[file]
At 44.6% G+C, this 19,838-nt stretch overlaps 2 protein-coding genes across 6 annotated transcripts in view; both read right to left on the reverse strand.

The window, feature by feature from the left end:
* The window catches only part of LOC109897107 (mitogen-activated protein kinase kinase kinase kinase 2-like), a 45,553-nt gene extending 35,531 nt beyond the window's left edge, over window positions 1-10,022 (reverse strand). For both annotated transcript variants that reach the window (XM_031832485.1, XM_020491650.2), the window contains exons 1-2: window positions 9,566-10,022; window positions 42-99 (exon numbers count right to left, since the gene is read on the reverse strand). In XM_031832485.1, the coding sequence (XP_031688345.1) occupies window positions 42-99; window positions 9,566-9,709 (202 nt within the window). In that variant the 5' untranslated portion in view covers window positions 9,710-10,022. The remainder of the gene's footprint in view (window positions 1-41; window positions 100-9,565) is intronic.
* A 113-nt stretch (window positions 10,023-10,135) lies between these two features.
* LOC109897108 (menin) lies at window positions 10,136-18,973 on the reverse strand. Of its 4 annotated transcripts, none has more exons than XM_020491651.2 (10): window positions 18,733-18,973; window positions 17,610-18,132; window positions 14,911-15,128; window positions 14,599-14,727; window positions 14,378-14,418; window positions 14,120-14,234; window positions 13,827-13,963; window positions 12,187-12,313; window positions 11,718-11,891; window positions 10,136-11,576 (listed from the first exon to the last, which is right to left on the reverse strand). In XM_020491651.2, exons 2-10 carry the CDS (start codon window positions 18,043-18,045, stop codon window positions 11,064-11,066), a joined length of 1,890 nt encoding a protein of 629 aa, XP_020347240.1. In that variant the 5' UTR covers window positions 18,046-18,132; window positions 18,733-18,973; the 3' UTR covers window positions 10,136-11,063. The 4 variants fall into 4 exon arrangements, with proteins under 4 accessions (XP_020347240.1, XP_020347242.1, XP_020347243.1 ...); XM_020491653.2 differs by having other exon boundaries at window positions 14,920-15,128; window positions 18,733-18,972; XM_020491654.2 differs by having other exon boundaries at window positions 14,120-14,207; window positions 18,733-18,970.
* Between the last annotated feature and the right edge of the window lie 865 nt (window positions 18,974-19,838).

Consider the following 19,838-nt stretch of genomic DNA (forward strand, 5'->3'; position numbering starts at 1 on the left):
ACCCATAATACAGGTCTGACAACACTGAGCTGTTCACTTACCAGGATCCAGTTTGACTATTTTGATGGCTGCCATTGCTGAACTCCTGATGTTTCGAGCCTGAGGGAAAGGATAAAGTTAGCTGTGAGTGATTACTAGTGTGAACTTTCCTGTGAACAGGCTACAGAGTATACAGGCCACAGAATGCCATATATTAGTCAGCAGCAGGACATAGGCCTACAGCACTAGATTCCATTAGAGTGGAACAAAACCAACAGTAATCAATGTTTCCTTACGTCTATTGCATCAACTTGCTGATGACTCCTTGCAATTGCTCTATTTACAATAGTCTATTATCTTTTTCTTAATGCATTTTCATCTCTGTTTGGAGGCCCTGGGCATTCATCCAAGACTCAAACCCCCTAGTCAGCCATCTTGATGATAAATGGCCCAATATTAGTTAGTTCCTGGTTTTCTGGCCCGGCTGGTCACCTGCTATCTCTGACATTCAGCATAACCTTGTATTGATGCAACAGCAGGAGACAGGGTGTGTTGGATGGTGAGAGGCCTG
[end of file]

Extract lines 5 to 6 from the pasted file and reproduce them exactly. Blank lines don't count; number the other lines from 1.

* LOC109897108 (menin) lies at window positions 10,136-18,973 on the reverse strand. Of its 4 annotated transcripts, none has more exons than XM_020491651.2 (10): window positions 18,733-18,973; window positions 17,610-18,132; window positions 14,911-15,128; window positions 14,599-14,727; window positions 14,378-14,418; window positions 14,120-14,234; window positions 13,827-13,963; window positions 12,187-12,313; window positions 11,718-11,891; window positions 10,136-11,576 (listed from the first exon to the last, which is right to left on the reverse strand). In XM_020491651.2, exons 2-10 carry the CDS (start codon window positions 18,043-18,045, stop codon window positions 11,064-11,066), a joined length of 1,890 nt encoding a protein of 629 aa, XP_020347240.1. In that variant the 5' UTR covers window positions 18,046-18,132; window positions 18,733-18,973; the 3' UTR covers window positions 10,136-11,063. The 4 variants fall into 4 exon arrangements, with proteins under 4 accessions (XP_020347240.1, XP_020347242.1, XP_020347243.1 ...); XM_020491653.2 differs by having other exon boundaries at window positions 14,920-15,128; window positions 18,733-18,972; XM_020491654.2 differs by having other exon boundaries at window positions 14,120-14,207; window positions 18,733-18,970.
* Between the last annotated feature and the right edge of the window lie 865 nt (window positions 18,974-19,838).